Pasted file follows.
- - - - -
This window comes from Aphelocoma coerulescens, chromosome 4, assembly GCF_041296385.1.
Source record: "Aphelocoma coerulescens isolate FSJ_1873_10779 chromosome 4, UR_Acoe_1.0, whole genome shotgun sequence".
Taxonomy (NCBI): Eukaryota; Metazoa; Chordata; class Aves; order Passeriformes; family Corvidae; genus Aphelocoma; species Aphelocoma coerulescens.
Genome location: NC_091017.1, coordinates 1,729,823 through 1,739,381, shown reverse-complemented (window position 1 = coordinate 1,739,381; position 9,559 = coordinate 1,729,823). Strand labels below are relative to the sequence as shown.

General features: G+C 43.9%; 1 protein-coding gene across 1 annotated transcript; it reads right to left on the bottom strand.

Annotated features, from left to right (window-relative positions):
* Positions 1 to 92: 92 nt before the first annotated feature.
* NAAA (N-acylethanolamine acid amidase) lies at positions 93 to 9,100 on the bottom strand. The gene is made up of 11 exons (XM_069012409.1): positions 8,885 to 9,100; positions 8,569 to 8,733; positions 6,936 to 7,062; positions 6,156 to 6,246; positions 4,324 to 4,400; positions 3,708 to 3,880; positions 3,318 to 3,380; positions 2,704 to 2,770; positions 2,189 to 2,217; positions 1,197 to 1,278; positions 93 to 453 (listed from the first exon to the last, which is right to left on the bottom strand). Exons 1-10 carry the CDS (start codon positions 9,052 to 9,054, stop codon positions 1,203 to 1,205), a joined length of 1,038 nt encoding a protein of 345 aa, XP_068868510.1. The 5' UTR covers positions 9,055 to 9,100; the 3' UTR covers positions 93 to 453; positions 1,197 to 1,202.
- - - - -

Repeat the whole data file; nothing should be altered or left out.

This window comes from Aphelocoma coerulescens, chromosome 4, assembly GCF_041296385.1.
Source record: "Aphelocoma coerulescens isolate FSJ_1873_10779 chromosome 4, UR_Acoe_1.0, whole genome shotgun sequence".
Taxonomy (NCBI): Eukaryota; Metazoa; Chordata; class Aves; order Passeriformes; family Corvidae; genus Aphelocoma; species Aphelocoma coerulescens.
Genome location: NC_091017.1, coordinates 1,729,823 through 1,739,381, shown reverse-complemented (window position 1 = coordinate 1,739,381; position 9,559 = coordinate 1,729,823). Strand labels below are relative to the sequence as shown.

General features: G+C 43.9%; 1 protein-coding gene across 1 annotated transcript; it reads right to left on the bottom strand.

Annotated features, from left to right (window-relative positions):
* Positions 1 to 92: 92 nt before the first annotated feature.
* NAAA (N-acylethanolamine acid amidase) lies at positions 93 to 9,100 on the bottom strand. The gene is made up of 11 exons (XM_069012409.1): positions 8,885 to 9,100; positions 8,569 to 8,733; positions 6,936 to 7,062; positions 6,156 to 6,246; positions 4,324 to 4,400; positions 3,708 to 3,880; positions 3,318 to 3,380; positions 2,704 to 2,770; positions 2,189 to 2,217; positions 1,197 to 1,278; positions 93 to 453 (listed from the first exon to the last, which is right to left on the bottom strand). Exons 1-10 carry the CDS (start codon positions 9,052 to 9,054, stop codon positions 1,203 to 1,205), a joined length of 1,038 nt encoding a protein of 345 aa, XP_068868510.1. The 5' UTR covers positions 9,055 to 9,100; the 3' UTR covers positions 93 to 453; positions 1,197 to 1,202.